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Why Leadership is a Learned Skill (and How You Can Boost Your Own Skills)

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There are a few common misconceptions around leadership that hold many people back from taking on leadership roles. One of the most frequent flawed refrains is that leadership is innate. If you’re not marked with the stamp of William Wallace at birth, well, you’re just not cut out to be a leader.

I’m here to tell you otherwise. Leadership can not only be learned, it’s a skill that you can and should continue to exercise throughout your professional life. Much like creativity, leadership can be a limitless well if you view it as something that can be cultivated, developed, and improved upon with each opportunity you get.  

I believe so much in the idea that leadership is a learned skill that we’ve developed our own internal leadership curriculum at 3Pillar. We’re in the midst of upgrading the curriculum for the second time, with this update taking into consideration some of the new leadership angles we’ve all learned about throughout the COVID crisis. Hundreds of our most senior and highest performing team members have been through a version of the leadership program by now. I can’t tell you how often people confide in me that it’s by far the most they’ve ever had to think about and consciously practice the art of leadership. Many of these people, it should be noted, have been in leadership positions for years, if not decades. 

Here are a few ways I’ve leaned in to learning (and practicing) the craft of leadership over the years. 

Get Comfortable Being Uncomfortable

As a leader, seek out situations that make you uncomfortable. This is a great way to stretch yourself beyond whatever limitations you may imagine, and it can help you expand your own creative problem-solving skills. What’s more, to get the most out of your team, you are going to be responsible for pushing others to take on roles you know they are cut out for but that are outside their own comfort zones. You can only be a sounding board and a guide for your team in this situation if it’s something you routinely do yourself.  

Solicit Feedback From People Who Will Be Straight With You

Getting honest feedback from your peers isn’t always easy, especially if you’re the CEO or a senior executive. We’re taught not to antagonize “the boss” our entire lives. People will frequently soft-pedal their thoughts or feelings about your effectiveness as a leader, so seek out feedback from others in your orbit who are going to tell it like it really is. These can be board members, executives at companies you’re doing business with, or members of a group you’re a part of like YPO. I also find that setting the expectation with direct reports that you expect feedback from them is very helpful. And, departing employees are great resources for giving real, unvarnished feedback. Getting this feedback is critical to knowing which areas of your leadership game are firing on all cylinders and which ones need work.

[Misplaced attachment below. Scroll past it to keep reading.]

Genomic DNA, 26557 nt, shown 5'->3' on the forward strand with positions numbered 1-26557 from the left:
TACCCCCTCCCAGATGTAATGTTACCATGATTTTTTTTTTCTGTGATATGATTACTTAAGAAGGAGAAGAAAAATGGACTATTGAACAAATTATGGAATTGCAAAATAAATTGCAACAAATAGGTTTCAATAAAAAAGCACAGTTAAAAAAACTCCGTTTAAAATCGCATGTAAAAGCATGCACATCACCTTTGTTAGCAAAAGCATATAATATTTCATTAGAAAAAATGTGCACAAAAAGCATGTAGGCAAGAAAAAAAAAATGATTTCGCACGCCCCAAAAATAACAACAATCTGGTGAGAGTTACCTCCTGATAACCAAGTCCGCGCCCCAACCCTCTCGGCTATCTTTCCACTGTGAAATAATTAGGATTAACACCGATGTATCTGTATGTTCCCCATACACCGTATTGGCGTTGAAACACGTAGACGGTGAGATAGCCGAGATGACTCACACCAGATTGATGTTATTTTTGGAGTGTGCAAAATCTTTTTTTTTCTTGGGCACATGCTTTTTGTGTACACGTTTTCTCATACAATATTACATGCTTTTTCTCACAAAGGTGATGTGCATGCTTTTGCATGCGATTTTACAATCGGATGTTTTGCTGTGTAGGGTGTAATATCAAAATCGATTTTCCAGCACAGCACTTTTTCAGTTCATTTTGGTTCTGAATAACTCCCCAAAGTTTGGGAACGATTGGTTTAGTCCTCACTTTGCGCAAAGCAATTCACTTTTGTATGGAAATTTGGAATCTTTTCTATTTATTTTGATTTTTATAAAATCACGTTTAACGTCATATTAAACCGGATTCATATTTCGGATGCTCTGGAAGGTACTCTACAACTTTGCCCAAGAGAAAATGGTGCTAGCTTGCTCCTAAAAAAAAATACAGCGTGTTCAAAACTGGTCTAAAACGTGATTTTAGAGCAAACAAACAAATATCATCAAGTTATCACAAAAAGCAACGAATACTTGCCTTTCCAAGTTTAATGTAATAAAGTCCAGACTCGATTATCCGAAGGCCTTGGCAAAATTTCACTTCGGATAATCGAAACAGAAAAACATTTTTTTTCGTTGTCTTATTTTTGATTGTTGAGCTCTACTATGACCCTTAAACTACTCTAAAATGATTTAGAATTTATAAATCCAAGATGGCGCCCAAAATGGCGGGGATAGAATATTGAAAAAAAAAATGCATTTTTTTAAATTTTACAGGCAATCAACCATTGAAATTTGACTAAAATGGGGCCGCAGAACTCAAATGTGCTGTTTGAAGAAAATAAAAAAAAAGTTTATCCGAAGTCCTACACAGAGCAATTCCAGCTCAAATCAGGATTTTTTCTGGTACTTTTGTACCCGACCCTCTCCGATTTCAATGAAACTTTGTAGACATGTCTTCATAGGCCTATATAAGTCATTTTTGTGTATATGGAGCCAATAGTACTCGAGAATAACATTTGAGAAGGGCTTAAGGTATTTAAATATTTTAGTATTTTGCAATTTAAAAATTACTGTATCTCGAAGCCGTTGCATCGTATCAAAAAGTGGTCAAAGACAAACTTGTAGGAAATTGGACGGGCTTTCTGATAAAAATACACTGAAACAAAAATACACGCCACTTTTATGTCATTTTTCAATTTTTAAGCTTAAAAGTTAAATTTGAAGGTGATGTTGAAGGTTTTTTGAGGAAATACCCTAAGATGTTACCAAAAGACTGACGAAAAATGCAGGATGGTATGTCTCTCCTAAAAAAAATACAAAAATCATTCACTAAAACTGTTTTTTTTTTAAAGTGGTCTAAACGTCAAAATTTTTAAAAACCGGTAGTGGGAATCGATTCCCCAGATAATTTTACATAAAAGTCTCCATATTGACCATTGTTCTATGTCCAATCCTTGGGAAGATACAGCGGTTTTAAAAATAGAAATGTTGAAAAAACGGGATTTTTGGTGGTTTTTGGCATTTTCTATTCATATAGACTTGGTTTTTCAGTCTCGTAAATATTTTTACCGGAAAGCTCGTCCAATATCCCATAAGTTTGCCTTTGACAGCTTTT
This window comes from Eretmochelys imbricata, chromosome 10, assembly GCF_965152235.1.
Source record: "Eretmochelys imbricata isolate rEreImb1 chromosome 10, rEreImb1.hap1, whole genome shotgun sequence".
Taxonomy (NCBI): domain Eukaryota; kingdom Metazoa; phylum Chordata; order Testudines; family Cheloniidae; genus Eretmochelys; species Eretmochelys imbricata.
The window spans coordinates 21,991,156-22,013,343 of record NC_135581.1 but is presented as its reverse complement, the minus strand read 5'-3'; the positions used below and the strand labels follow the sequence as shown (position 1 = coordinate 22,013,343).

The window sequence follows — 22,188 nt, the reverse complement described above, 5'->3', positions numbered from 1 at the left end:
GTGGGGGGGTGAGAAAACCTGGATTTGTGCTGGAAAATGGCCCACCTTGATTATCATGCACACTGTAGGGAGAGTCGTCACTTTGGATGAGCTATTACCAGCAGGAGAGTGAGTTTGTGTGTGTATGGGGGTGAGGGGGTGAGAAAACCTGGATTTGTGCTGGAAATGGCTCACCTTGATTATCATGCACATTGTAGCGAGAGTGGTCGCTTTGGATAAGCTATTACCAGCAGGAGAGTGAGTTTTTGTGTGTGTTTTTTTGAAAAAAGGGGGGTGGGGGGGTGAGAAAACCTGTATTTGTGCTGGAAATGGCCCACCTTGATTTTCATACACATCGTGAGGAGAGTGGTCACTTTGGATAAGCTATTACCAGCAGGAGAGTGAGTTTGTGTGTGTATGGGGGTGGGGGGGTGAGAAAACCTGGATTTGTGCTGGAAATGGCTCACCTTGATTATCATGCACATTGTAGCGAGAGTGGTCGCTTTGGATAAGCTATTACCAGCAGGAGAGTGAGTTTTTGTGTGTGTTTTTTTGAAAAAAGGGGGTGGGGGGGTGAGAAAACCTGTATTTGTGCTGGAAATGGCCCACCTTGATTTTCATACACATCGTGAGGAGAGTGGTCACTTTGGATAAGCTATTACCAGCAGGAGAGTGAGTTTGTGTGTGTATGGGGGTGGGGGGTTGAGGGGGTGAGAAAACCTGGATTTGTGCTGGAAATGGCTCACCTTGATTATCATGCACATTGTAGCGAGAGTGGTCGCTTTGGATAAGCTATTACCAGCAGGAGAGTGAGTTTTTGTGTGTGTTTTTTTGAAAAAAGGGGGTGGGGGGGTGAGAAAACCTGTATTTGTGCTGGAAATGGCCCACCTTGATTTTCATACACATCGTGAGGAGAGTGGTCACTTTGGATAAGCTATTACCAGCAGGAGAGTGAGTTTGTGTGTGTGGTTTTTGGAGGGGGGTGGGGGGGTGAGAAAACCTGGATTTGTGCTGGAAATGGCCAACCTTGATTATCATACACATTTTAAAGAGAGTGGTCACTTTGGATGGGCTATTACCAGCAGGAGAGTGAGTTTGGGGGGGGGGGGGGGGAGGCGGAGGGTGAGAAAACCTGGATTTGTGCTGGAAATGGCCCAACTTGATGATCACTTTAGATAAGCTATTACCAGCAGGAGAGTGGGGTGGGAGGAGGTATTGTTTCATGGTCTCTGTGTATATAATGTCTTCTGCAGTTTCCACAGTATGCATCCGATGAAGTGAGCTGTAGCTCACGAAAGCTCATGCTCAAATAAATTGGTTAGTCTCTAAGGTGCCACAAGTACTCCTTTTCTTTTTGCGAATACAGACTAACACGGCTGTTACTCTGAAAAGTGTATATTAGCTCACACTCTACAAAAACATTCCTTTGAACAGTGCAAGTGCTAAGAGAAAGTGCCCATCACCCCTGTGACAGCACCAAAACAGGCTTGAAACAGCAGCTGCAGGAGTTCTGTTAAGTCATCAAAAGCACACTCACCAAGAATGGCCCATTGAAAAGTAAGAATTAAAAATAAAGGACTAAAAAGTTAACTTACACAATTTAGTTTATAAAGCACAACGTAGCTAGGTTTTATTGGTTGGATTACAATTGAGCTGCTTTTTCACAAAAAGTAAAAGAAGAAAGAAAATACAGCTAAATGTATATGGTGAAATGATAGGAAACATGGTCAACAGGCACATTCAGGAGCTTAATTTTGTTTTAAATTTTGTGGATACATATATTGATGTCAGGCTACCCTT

Continually Reinvent Yourself

Leadership development is about continually taking your game to the next level. The minute you start standing still or feeling content, you’re regressing. I love watching Marshall Goldsmith’s talk What Got You Here Won’t Get You There any time I start to feel like things are beginning to run on auto-pilot. It reminds me that there is so much more room for growth as a leader and that there are any number of new mountains I can attempt to climb if I keep my eyes open to the possibilities.   

Read Every Day

One of the biggest keys to my evolution as a leader is that I have a constant thirst for knowledge. The best way I know to feed that thirst is to dedicate time to read every day. And let me be perfectly clear, scrolling through your Twitter feed before bed doesn’t count, no matter how work-related the content may be. I like reading physical books because they remove the temptation to respond to email, see how the Celtics are doing, check investments, or any of the dozens of other things that may pop into my head to do if I were reading on my phone or a tablet. If you’re looking for recommendations, you may want to read one of my recent posts, The 3 Books That Have Taught Me the Most About Leadership.       

Wrapping It Up: View Leadership as Something that Can & Should be Learned

It’s hard to overstate why most businesses’ blind spots on leadership will continue to grow in importance. The Global Leadership Forecast 2018 research study found that only 14% of CEOs have the leadership talent they need to execute their strategies. Given that the study was conducted pre-Covid, I think it’s safe to assume that percentage has decreased since the study was conducted. 

What does that mean for you? For starters, there is ample opportunity in the business world for people who are interested in taking on leadership positions. Like so many things in life, the way you think about leadership will dictate how much you can build or improve upon your leadership skills. If you view it as a fixed, innate, ephemeral asset, that’s what it will remain. If you see it as a flexible, fungible, compounding asset that will yield greater returns the more you put into it, that’s what it will become for you.